what we do

Background

Combination antiretroviral therapy is capable of suppressing HIV replication and preventing disease progression for a number of years. However in most patients, at some point there will be a loss of viral control often involving the development of drug resistance, which will require a change to the drug regimen. The selection of drugs for the next regimen is made from a list of around 25 from six classes and, in well-resourced settings, is commonly informed by genotypic antiretroviral resistance testing (GART) indicating to which drugs the virus should still be sensitive. However this is expensive, can miss resistant virus that exists at low levels and requires sophisticated interpretation. There are several interpretation systems in common use but the shortcomings are that they do not always agree with each other and will only indicate to which individual drugs the virus might be resistant or sensitive, not give a relative indication of the effectiveness of different combinations. Critically, resistance testing is beyond the reach of many healthcare providers around the world, making the individual optimisation of salvage therapy a major challenge.

The HIV Resistance Response Database Initiative (RDI), an independent not-for-profit research group, has developed computational models to predict virological response to a change of antiretroviral therapy following virological failure. The models are trained using real treatment response data from hundreds of physicians, treating hundreds of thousands of patients around the world. Currently the RDI database holds treatment and outcome data on over 150,000 patients, making it one of the largest HIV treatment databases in the world.

Early models used viral loads, CD4 counts, treatment history and resistance mutations from GART to predict response. In dozens of studies over many years these models have regularly demonstrated approximately 80% accuracy when tested with independent data sets and have been evaluated by expert HIV clinicians as being a useful clinical tool.1-2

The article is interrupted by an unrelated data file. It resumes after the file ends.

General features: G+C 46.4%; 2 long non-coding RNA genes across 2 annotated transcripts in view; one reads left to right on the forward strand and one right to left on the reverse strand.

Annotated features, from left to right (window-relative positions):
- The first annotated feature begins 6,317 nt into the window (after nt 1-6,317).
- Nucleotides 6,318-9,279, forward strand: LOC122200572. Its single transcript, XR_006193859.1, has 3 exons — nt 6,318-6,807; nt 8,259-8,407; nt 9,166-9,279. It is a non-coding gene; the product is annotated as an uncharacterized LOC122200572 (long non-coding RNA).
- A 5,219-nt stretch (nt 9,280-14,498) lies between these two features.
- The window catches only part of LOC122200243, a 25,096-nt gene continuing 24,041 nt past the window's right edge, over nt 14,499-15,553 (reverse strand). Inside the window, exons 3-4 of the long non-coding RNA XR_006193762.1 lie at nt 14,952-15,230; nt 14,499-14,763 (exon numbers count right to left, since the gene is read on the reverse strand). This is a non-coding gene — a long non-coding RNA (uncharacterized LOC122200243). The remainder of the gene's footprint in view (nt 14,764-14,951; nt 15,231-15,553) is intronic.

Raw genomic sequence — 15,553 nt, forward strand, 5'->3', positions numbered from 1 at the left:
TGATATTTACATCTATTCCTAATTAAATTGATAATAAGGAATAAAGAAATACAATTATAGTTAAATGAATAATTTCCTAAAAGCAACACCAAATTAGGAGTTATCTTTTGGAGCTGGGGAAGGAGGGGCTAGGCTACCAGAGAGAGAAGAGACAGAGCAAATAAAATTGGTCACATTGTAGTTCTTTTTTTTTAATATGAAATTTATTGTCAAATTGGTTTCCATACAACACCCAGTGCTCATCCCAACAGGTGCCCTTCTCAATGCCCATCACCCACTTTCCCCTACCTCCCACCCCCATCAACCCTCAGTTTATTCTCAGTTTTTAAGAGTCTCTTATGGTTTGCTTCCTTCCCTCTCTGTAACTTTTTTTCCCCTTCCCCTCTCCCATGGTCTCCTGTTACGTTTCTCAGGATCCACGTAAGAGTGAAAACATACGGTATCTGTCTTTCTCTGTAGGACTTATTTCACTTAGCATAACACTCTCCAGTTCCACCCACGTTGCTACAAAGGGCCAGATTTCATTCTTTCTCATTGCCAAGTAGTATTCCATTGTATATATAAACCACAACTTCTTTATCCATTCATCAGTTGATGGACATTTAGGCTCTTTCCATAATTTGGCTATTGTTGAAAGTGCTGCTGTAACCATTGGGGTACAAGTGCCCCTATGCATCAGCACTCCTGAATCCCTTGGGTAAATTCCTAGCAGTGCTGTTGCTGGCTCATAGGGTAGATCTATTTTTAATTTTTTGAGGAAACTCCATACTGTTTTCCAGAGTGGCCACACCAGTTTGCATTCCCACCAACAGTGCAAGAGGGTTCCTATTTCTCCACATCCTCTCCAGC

More recently the RDI has developed models that do NOT require GART, for use in settings where it is unaffordable.3 The latest versions of these models have shown similar accuracy to modelling with GART in cross study comparisons and have even demonstrated significantly superior accuracy to the use of genotypic sensitivity scores derived from GART using rules-based interpretation. 4

The RDI’s models are used to power the RDI’s HIV Treatment Response Prediction System, or HIV-TRePS, which is available free of charge over the Internet. Healthcare professionals can use the system to:

  • Obtain estimates of the probability of virological response (plasma viral load <50 copies HIV RNAL/ml) for regimens of their choosing, at the follow-up time of their choosing
  • Model the probability of response for all combinations in clinical use and identify the ones most likely to give a response
  • Add in their local drug costs and identify the regimens most likely to provide a response within a given price cap

In a pilot study using cases of salvage therapy at a hospital in India, the models identified regimens with a higher probability of response and substantially lower costs than those used in the clinic at for the great majority of cases.5

References

  1. Revell AD, Wang D, Boyd MA, Emery S, Pozniak A, De Wolf F, et al. The development of an expert system to predict virological response to HIV therapy as part of an online treatment support tool. AIDS 2011;25:1855-1863.
  2. Larder, BA, Revell, AD, Mican J, Agan BK, Harris M, Torti C, et al. Clinical Evaluation of the Potential Utility of Computational Modeling as an HIV Treatment Selection Tool by Physicians with Considerable HIV Experience. AIDS Patient Care and STDs 2011; 25(1):29-3
  3. Revell AD, Wang D, Wood R et al. Computational models can predict response to HIV therapy without a genotype and may reduce treatment failure in different resource-limited settings. J Antimicrob Chemother 2013; 68(6):1406-14
  4. Revell AD, Wang DW, Wood R, et al. An update to the HIV-TRePS system: the development of new computational models that do not require a genotype to predict HIV treatment outcomes. J Antimicrob. Chemother. 2014; 69:1104-1110
  5. Revell AD, Alvarez-Uria G, Wang D, Pozniak A, Montaner JSG, Lane HC, Larder BA. Potential Impact of a Free Online HIV Treatment Response Prediction System for Reducing Virological Failures and Drug Costs after Antiretroviral Therapy Failure in a Resource-Limited Setting. BioMed Res Int 2013; doi 10.1155/2013/579741

 

Concept Sheet PDF RDI - Concept Sheet

An Introduction to TRePS An Introduction to HIV-TRePS

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